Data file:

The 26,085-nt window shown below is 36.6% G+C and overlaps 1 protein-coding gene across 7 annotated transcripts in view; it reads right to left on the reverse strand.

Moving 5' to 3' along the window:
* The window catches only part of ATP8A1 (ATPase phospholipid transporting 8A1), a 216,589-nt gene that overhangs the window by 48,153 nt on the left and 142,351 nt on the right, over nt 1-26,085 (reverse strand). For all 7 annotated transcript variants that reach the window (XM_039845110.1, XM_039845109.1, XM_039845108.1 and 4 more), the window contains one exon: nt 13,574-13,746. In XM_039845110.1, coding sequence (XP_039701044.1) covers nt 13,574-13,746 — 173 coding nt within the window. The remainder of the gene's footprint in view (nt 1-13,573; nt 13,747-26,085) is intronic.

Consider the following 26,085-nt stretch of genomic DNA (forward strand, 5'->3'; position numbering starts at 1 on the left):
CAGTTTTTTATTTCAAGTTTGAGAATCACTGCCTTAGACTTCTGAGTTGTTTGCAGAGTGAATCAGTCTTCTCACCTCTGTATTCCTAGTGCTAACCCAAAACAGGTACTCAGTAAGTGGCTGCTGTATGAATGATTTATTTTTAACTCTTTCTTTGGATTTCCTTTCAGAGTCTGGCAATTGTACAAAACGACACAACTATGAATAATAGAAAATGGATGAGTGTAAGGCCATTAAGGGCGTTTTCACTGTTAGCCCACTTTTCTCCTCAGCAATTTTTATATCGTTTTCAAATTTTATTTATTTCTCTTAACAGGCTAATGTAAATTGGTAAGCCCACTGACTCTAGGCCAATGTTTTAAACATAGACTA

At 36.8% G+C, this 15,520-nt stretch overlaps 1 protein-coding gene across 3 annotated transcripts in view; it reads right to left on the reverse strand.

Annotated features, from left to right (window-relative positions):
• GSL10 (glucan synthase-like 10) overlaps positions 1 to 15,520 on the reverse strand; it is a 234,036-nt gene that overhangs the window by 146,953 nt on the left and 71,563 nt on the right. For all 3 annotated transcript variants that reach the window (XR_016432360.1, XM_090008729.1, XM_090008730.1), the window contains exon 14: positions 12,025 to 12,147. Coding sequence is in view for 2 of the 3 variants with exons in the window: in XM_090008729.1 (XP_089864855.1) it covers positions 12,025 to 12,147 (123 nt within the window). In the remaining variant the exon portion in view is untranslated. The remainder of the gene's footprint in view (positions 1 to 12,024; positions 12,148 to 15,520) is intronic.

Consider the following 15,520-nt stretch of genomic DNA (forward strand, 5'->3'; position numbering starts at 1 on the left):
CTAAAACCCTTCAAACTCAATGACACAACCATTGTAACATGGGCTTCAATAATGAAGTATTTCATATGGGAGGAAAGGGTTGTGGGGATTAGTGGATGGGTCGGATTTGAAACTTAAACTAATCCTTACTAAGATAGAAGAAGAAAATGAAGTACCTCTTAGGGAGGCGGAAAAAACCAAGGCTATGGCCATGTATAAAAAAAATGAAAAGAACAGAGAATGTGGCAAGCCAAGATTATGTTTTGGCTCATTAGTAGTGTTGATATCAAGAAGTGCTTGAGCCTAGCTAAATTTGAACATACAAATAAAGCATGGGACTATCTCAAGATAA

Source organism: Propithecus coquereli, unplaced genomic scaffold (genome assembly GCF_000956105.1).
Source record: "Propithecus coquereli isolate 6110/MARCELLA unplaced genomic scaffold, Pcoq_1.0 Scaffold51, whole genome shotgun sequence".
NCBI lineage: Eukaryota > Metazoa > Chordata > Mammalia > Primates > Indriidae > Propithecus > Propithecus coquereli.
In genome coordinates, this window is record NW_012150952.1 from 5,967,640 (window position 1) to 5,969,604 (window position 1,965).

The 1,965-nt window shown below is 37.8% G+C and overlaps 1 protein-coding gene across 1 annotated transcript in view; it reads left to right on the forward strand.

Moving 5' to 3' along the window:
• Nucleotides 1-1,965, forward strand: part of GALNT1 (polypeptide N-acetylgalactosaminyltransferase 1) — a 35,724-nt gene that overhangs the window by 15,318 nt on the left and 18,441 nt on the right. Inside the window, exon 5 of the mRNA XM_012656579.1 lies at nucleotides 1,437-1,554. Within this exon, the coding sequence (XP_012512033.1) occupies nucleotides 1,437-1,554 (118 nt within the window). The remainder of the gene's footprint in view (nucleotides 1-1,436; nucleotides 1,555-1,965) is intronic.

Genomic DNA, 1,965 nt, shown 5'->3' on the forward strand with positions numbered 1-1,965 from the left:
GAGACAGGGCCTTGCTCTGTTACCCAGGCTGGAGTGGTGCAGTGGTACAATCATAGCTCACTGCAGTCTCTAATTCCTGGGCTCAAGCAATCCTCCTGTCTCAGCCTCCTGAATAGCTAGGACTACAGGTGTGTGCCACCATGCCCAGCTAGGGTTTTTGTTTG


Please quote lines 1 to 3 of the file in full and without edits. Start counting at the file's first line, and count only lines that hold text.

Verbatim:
The 26,085-nt window shown below is 36.6% G+C and overlaps 1 protein-coding gene across 7 annotated transcripts in view; it reads right to left on the reverse strand.

Moving 5' to 3' along the window:
* The window catches only part of ATP8A1 (ATPase phospholipid transporting 8A1), a 216,589-nt gene that overhangs the window by 48,153 nt on the left and 142,351 nt on the right, over nt 1-26,085 (reverse strand). For all 7 annotated transcript variants that reach the window (XM_039845110.1, XM_039845109.1, XM_039845108.1 and 4 more), the window contains one exon: nt 13,574-13,746. In XM_039845110.1, coding sequence (XP_039701044.1) covers nt 13,574-13,746 — 173 coding nt within the window. The remainder of the gene's footprint in view (nt 1-13,573; nt 13,747-26,085) is intronic.